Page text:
a minute of silence for Munich at the Olympics

What do the rings stand for?

in 1972, 11 Israeli atheletes were murdered by the Palestinian terrorist group Black September during the Olympic Games in Munich, Germany. Amkie Spitzer, the wife of one of the murdered athletes, began a petition at Change.org asking for a minute of silence at the Opening Ceremonies of the 2012 Olympics to honor the 40th anniversary of that massacre:

Silence is a fitting tribute for athletes who lost their lives on the Olympic stage. Silence contains no statements, assumptions or beliefs and requires no understanding of language to interpret.

I have no political or religious agenda. Just the hope that my husband and the other men who went to the Olympics in peace, friendship and sportsmanship are given what they deserve. One minute of silence will clearly say to the world that what happened in 1972 can never happen again. Please do not let history repeat itself.

Mrs. Spitzer also said in a telephone interview that she was mindful of the political sensitivity such a moment of silence would require:

That Israel is a lightning rod for enmity in parts of the world obviously complicates the situation. That is why Ankie Spitzer, who has spent four decades as a leader in the effort for a memorial moment during an opening ceremony, is willing to strip such a moment of all religious and nationalistic references.

“You don’t even have to say they were Jews or Israelis,” Spitzer said during a recent telephone interview. “Just tell the world that in 1972, 11 members of the Olympic family, athletes and coaches, were killed.”

However, the request was ultimately denied by the International Olympic Committee (IOC) president Jacques Rogge, who said that “his hands were tied”:

The I.O.C. plans to formally commemorate the Munich attack on Sept. 5, the day it happened in 1972, with a ceremony at the airfield in Munich where nine Israelis were killed in a failed hostage rescue attempt.

Rogge staged an impromptu remembrance of the slain Munich athletes on Monday, by saying some words during a ceremony at the Athletes Village. But the I.O.C. maintains its stance that a remembrance will not be part of Friday’s opening ceremony.

“We feel that the opening ceremony is an atmosphere that is not fit to remember such a tragic incident,” Rogge said at a news conference last week, according to Reuters.

This is a tough issue if that’s the extent of the story. Since the IOC does plan on observing the Munich massacre formally, and Rogge himself also already observed a minute of silence, it does seem that the basic spirit of the petition is fulfilled.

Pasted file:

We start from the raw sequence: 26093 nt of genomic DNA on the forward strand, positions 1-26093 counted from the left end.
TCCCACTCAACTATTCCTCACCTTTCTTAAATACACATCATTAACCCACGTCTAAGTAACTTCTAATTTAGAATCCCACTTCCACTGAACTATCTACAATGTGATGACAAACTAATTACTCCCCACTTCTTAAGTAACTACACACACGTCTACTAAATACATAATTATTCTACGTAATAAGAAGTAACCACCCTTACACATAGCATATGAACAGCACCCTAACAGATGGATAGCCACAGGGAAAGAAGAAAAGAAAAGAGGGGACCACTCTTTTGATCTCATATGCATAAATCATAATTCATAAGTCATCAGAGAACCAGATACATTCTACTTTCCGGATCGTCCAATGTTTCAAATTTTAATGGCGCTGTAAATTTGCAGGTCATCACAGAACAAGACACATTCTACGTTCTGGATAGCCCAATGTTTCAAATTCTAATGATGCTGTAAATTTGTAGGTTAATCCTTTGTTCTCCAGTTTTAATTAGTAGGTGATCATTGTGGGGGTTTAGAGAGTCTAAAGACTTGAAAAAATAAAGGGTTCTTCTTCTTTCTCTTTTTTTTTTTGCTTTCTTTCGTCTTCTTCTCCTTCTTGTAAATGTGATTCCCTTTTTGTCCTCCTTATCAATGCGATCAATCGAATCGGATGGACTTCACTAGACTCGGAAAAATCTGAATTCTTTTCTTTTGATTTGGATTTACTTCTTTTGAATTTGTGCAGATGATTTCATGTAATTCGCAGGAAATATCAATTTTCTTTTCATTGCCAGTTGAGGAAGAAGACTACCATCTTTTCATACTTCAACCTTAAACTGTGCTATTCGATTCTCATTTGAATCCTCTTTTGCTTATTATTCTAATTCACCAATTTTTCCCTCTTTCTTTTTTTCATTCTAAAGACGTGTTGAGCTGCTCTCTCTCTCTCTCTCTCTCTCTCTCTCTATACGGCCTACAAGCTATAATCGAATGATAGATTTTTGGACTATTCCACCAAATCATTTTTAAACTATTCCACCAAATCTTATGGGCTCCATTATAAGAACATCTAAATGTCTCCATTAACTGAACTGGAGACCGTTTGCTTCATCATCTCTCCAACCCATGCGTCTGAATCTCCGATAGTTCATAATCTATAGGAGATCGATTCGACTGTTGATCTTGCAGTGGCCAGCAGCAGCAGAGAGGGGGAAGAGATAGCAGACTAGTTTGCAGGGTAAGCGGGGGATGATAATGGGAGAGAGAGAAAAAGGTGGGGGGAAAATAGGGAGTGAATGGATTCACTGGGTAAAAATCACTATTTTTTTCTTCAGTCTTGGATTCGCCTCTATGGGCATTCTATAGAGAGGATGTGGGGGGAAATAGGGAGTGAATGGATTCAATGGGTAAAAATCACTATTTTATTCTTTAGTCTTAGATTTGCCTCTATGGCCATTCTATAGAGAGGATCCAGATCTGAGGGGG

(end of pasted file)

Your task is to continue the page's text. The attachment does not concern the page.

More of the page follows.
However, Mrs. Spitzer alleges that the actual reason for the refusal was a fear of a boycott of the Games by the Arab and Muslim-majority nations (usually represented by the Organization of the Islamic Conference or OIC, not to be confused with the IOC).

It’s important to note that (as far as I am aware) neither the IOC nor the OIC have mentioned any threat of boycott of the Games. The only source alleging this is Mrs. Spitzer. But if it is true, then it turns the decision not to observe a minute of silence from one of propriety to one of brazen cowardice.

It must be stated plainly: if the OIC or any other group of nations (or single nation) were to ever threaten to boycott the games for any reason, there is only one response: GO. In fact there have been numerous boycotts of the Olympic Games by various nations, including the USSR (in 1984, Los Angeles), China (1956, Melbourne), and even the United States (1980, Moscow). Even Lichtenstein, the Netherlands, Spain, and Sweden got in the act (1956). And yet, the Games endured and thrived. The Olympics are one of the few truly international and global achievements that are positive (as per Neil deGrasse Tyson’s tweet) and should genuinely seek to rise above the usual tangle of global geopolitics. That’s impossible in practice, but it is an ideal that the IOC should strive for.

The refusal to observe a moment of silence during the Opening Ceremony would undermine that ideal of unity – rather than celebrate the coming together of nations, at the pinnacle of the symbolism of unity, it would have instead elevated a moment when they stood apart. It is right that the IOC observe the anniversary in September and arguably there should be another observance during the actual Games themselves, perhaps at the Olympic Village for the benefit of the athletes.

However, doing so for the wrong reasons (appeasement of any single nation or groups of nations) would be a violation of the spirit of the games itself. No one nation or nations have the right to demand that the Olympics serve to validate their political sensibilities. Either compete in the spirit of the games as equals, or stay home.